Oil on canvas
65.5 x 81.7 cm
Bequest of Gertrud Feuerring, New York, to American Friends of the Israel Museum
Accession number: B02.1559
In the field of French art, both academic and avant-garde, the 1880s were an unusually turbulent decade. The last official state-sponsored Salon, an institution that had been in existence since 1699, was organized in 1880. As a result, new independent artists’ societies and exhibition venues, public and private, began to emerge from various flanks of the Parisian cultural arena. Around the same time, the Impressionist group, torn by internal disputes, was losing its direction and aesthetic unity. As the rebellious Impressionists of the 1870s adopted a more conservative aesthetic and social outlook, the banner of progressive art was now waved by members of a younger generation of artists, among them the future masters of Neo-Impressionism, Synthetism, Symbolism, and even early Expressionism.
Armand Guillaumin, ever the political leftist, remained socially attuned to avant-garde developments through the aesthetic and cultural commotion of the 1880s. In his own art, however, he showed remarkably little interest in the new aesthetic trends and remained instead the middle-of-the-road Impressionist he had been since the early 1870s.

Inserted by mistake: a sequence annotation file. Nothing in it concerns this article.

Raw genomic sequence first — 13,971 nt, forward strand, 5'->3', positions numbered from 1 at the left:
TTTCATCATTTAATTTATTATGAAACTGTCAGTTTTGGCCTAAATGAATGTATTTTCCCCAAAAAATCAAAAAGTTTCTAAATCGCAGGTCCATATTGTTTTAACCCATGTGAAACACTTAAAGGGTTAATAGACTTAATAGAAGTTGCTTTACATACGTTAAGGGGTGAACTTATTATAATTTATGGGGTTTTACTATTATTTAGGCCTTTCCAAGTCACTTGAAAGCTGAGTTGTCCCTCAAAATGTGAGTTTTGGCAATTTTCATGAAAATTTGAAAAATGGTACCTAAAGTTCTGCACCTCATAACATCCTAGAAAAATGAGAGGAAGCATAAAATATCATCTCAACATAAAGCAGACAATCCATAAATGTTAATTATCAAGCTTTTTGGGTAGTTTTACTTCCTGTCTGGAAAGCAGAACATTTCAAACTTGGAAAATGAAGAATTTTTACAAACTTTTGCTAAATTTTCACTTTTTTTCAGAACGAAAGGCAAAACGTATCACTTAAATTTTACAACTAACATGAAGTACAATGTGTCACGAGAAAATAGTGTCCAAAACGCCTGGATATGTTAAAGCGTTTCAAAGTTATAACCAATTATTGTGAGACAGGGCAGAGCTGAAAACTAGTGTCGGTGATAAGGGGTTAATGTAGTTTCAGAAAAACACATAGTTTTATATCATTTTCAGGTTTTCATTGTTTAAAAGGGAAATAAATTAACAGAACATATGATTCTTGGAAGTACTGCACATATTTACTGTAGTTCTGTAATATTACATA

Of the Israel Museum’s two paintings by Guillaumin, the later one, River Scene, dates from around 1890. Echoes of the recent improvements in the painter’s private life emanating from his marriage in 1887 are perhaps revealed in the painting’s leisurely subject matter — boating and fishing on the Seine — but stylistically and compositionally the picture relies on the same structural rhetoric as Guillaumin’s earlier works. Moreover, while bourgeois leisure is the painting’s protagonist in the foreground, its background, punctuated with smoking factory chimneys, underlines Guillaumin’s enduring interest in the social dichotomy between city and country. The forward march of modernity through the agency of industrialization, the picture suggests, is achieved only through the gradual conquest of nature. The major technical development evident in this painting, and others contemporaneous with it, is Guillaumin’s emerging tendency to focus on effects of color as opposed to those of light. The luminosity of this painting is directly anchored to patches of color, not to the fleeting light effects that the Impressionists had been so keen to capture and communicate to the viewer through the medium of paint. The difference seems subtle at first, but actually it goes to the very heart of the Impressionist enterprise that Guillaumin wanted to keep afloat, artificially if need be, even after Seurat’s Neo-Impressionism and Gauguin’s Synthetism had opened the eyes of the Parisian art world to new aesthetic vistas. Around 1890, as manifest in the works of Guillaumin and others, Impressionism’s pioneering engagement with the optical effects of light was yielding to the new power of the colorful brushstroke abstracted from the haze of fleeting reality. Impressionistic trends and techniques survived in modern art well into the twentieth century, but only as a nostalgic memory of a time when the optical continuum between phenomenal reality and a painter’s spontaneous brushwork was a credible and, to many, a shocking means of pictorial expression.